Cascade Home » Rates & Services » Rate Cases

 

Cascade Natural Gas Corporation Rate Cases and Pending Advice Filings

Cascade Natural Gas Corporation is a regulated utility under the jurisdiction of the Washington Utilities and Transportation Commission (WUTC) for the service it provides to Washington customers and the Oregon Public Utility Commission (OPUC) for the service it provides to Oregon customers. Each state’s regulatory commission must review and approve the Company’s terms and conditions of service as well as the rates it proposes to charge customers prior to approving them for use.

When the costs of providing safe and reliable natural gas service exceeds what customers are paying in rates, Cascade Natural Gas files a rate case with the applicable state regulatory commission asking for an increase in the amount it collects from all customers. The need to recover additional costs is often due to upgrading aging infrastructure and technology; meeting growing demand; and complying with state and federal regulatory requirements, such as environmental mandates.

The Company may make a more simple advice filing that changes a charge, fee or term of service.

The Company does not have authority to change any rate, fee, or term in its tariff book without approval of a state regulatory commission.

WUTC approves recovery of natural gas costs from Nov. 2018 through Jan. 2019

State regulators on March 28 approved an increase in Cascade Natural Gas customer rates, allowing the company to recover costs associated with securing natural gas supply in the wake of the October 2018 rupture of a Canadian pipeline.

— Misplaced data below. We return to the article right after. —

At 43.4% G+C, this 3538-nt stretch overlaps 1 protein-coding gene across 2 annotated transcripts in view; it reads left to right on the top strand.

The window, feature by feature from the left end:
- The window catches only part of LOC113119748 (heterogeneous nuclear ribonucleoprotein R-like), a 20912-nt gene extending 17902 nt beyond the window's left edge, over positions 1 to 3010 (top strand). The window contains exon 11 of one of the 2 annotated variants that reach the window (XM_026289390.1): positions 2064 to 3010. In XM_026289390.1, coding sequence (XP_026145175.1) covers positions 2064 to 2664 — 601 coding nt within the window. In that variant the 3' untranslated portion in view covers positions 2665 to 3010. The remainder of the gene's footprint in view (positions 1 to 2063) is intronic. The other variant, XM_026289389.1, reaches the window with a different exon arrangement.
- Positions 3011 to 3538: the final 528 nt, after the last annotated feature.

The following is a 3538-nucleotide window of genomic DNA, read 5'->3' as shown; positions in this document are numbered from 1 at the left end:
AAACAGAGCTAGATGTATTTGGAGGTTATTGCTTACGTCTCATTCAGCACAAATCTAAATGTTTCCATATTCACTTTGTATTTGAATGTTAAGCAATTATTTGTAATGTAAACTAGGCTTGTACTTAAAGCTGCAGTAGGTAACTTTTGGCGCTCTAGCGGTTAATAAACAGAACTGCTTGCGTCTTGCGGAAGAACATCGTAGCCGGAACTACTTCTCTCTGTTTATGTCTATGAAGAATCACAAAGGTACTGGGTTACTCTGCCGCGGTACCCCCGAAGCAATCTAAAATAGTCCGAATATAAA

The Utilities and Transportation Commission approved the company’s request to recover an additional $48 million in costs accumulated between Nov. 1, 2018, and Jan. 31, 2019, following the rupture of the Enbridge pipeline that disrupted natural gas markets throughout the Pacific Northwest.

The commission approved the company’s request on the condition that the company collect the costs over a three-year period, rather than the two-year period originally requested. The commission determined the rate impacts would be a more significant burden to customers if the company were to recover costs over two years.

Under the rates approved today, a typical residential customer using an average of 54 therms will see a bill increase of approximately $4.11.

The new rates are effective April 1.

On Oct. 9, 2018, a 36-inch diameter natural gas mainline ruptured near Prince George, British Columbia. The Enbridge pipeline serves markets in Canada, Washington, Oregon, and Idaho with natural gas production from northeastern BC through the Sumas hub, which is located on the border between British Columbia and Washington state. Imports of natural gas at the Sumas hub, which averaged 1.1 billion cubic feet per day in the first half of 2018, fell to zero for a day after the rupture.

On Oct. 31, Enbridge announced that it had successfully completed repairs on the ruptured section of the pipeline, but capacity delays continued through the winter of 2019.

Cascade historically has met about half of its winter gas needs using Sumas imports. While gas supply was constrained through the Sumas hub, the company used market contracts at higher than normal rates to meet operating requirements and customer demand. The total cost of gas is passed on to customers, which means companies do not profit from or lose money on gas purchases.